Jimmy Lai is used to taking long odds and coming out on top. Beginning with a single garment factory in 1975, the Hong Kong entrepreneur then created Giordano, a Gap-like retailer of casual clothes that is now one of Asia's top brands. Later, he challenged Hong Kong's press lords by launching a flashy weekly magazine, Next, and a muckraking newspaper, Apple Daily. They quickly became two of Hong Kong's most popular publications. And unlike other Hong Kong tycoons who kowtow to Beijing, Lai publicly savages Chinese leaders. On one occasion, he attacked former Premier Li Peng as a "son of a turtle egg," the Chinese equivalent of an S.O.B. In spite of a heavy-handed counterattack from the mainland, Lai emerged richer than ever.
So it's no wonder that Lai oozed bravado last year when he unveiled adMart, a direct-marketing business that sells everything from Coke to computers by Internet, telephone, and fax. Sure, he was taking on Hong Kong's retail powerhouses, a duopoly of billionaire Li Ka-shing's Hutchison Whampoa (HUWHY) and the colonial British conglomerate Jardine Matheson Holdings (JARLY). Other retailers hadn't been able to challenge the entrenched giants, largely because setting up brick and mortar stores was simply too expensive given Hong Kong's skyrocketing real-estate costs. Lai figured that a virtual store would solve the problem. Lai boasted that adMart would smash the status quo and bring price relief to local consumers.
"Arrogance." Today, Lai's great e-business revolution has fizzled. After spinning his wheels for 15 months and spending $120 million of his own money, the tycoon has dramatically scaled down plans for adMart. And he's dialing back on Next Media Ltd., his online portal, whose stock has fallen 90% since February. A humbled and bemused Lai, 51, blames his own "arrogance and complacency...I thought I was a smart guy," he says. Instead, he misread the market. "So much money was rushing into the online business, I violated all of my principles in business," he says. He ticks off his three biggest mistakes: a fast, expensive ramp-up, no small-scale tests of his concepts, and overly rapid diversification. "Li Peng didn't get me," muses Lai. "The Internet craze got me."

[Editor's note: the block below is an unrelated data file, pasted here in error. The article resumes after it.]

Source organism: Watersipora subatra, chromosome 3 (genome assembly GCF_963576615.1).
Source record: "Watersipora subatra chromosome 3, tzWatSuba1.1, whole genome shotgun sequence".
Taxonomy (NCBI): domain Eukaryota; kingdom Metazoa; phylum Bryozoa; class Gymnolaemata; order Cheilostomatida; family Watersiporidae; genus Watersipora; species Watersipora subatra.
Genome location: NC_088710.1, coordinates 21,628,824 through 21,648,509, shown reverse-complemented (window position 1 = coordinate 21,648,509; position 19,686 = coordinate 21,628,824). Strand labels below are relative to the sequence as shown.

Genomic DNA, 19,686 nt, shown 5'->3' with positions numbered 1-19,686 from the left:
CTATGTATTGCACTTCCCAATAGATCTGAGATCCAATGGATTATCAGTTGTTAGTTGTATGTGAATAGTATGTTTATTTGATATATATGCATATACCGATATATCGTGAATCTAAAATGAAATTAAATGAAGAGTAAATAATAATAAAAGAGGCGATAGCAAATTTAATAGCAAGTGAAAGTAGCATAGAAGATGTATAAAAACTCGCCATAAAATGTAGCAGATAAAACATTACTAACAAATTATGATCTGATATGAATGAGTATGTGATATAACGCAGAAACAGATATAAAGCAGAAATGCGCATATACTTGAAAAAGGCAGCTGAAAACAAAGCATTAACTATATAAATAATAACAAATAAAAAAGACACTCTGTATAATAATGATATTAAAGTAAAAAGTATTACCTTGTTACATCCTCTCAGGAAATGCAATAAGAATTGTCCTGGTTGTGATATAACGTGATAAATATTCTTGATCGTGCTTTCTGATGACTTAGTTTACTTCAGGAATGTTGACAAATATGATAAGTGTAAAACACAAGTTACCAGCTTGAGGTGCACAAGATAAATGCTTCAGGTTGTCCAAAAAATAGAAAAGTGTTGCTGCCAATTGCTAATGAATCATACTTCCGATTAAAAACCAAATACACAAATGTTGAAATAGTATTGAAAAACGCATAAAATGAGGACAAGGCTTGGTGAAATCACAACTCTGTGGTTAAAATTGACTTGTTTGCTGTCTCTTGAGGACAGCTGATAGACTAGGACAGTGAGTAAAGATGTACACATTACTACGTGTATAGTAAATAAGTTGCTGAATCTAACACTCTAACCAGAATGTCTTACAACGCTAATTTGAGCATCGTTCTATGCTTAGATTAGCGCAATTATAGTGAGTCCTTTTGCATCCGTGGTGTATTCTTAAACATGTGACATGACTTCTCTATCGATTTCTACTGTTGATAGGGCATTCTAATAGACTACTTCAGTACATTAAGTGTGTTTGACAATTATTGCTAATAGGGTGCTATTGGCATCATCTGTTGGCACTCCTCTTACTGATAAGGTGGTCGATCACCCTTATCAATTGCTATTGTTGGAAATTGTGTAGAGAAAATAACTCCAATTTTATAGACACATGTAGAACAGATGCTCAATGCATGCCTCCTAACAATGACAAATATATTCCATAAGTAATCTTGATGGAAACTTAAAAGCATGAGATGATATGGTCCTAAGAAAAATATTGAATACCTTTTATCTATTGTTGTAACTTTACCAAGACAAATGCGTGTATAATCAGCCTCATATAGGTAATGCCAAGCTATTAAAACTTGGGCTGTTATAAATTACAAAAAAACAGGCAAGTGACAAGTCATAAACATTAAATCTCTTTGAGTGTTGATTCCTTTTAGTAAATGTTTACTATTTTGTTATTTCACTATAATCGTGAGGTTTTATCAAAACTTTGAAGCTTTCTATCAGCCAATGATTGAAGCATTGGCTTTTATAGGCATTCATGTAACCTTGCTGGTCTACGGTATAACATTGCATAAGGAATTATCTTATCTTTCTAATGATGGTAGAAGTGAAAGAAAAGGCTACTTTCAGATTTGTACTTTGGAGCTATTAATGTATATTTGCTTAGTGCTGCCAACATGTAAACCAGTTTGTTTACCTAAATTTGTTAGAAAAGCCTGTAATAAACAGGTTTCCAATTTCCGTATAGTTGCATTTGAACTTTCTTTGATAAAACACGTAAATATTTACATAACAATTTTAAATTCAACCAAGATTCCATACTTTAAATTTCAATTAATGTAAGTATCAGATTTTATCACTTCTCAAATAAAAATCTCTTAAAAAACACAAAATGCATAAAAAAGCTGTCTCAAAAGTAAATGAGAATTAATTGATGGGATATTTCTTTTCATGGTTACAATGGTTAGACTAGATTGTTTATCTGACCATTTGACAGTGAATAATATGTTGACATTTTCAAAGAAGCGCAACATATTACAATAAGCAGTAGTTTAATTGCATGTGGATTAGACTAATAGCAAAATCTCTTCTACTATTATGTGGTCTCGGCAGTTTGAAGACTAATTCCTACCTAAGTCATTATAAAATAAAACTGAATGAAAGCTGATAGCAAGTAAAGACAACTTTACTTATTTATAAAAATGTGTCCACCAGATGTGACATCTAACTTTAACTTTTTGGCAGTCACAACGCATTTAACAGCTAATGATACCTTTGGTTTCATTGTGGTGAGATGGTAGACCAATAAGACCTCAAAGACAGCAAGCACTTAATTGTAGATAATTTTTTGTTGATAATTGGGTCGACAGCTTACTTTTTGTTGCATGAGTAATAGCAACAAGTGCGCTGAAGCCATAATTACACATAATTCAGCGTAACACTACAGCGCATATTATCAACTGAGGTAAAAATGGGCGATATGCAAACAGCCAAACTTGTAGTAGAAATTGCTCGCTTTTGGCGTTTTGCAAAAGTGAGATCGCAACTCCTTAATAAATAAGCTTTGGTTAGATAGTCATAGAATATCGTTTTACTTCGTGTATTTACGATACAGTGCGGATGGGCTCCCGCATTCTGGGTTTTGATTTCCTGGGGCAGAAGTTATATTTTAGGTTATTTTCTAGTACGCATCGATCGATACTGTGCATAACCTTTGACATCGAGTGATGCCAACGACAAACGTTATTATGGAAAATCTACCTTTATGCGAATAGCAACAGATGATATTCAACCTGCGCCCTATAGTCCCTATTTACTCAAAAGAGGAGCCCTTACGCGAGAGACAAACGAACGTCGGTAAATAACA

That's quite an admission coming from a guy who has always had the Midas touch. Now, taking a break from e-business, Lai has turned over day-to-day operations at the portal and his e-commerce ventures to his lieutenants. While he licks his wounds, he's focusing on a new project that is, well, old media: launching a Taiwan version of Next magazine.
Lai has always been restless--happier starting companies than running them. At age 12, the fifth grade dropout sneaked into Hong Kong from the neighboring mainland province of Guangdong aboard a tiny boat and went on to become the city's most irreverent tycoon. A self-taught intellectual, Lai is a voracious reader who says Austrian free-market economist Friederich von Hayek was his intellectual mentor. At the same time he's very down to earth and is beloved by employees and friends for his no-strings-attached generosity. Employees at all his companies split monthly bonus pools totalling 20% of that month's profits. Along the way, the once-penniless immigrant boy has built a fortune worth about $500 million.
His journey started with a piece of chocolate. The first time Lai heard of Hong Kong was when he was growing up in the poverty and austerity of post-revolutionary China and someone gave him an imported sweet. That first taste of another world sparked his desire to make the dangerous dash across the border to the freewheeling capitalist enclave. Once there, Lai's ambitions soared. He saw that people who spoke English got ahead, so he learned it by painstakingly reading a dictionary when he had time to spare at the knitted-glove factory where he did odd jobs.
Since then, he's had a knack for turning what looked like bad luck into good. In 1994, after he assailed Li Peng in print for his role in the Tiananmen Square massacre, angry Chinese officials stymied Giordano's expansion in the alluring mainland market by literally shutting down shops. Lai's response was pragmatic. He decided to sell out. Turns out it was a timely move. He sold his stake near the peak of the market for Giordano shares, pocketing $187 million in 1996, the year before the Asian financial crisis dealt the retailer a blow from which it is only now recovering. He put the money into U.S. stocks and caught much of the powerful bull market of the late 1990s.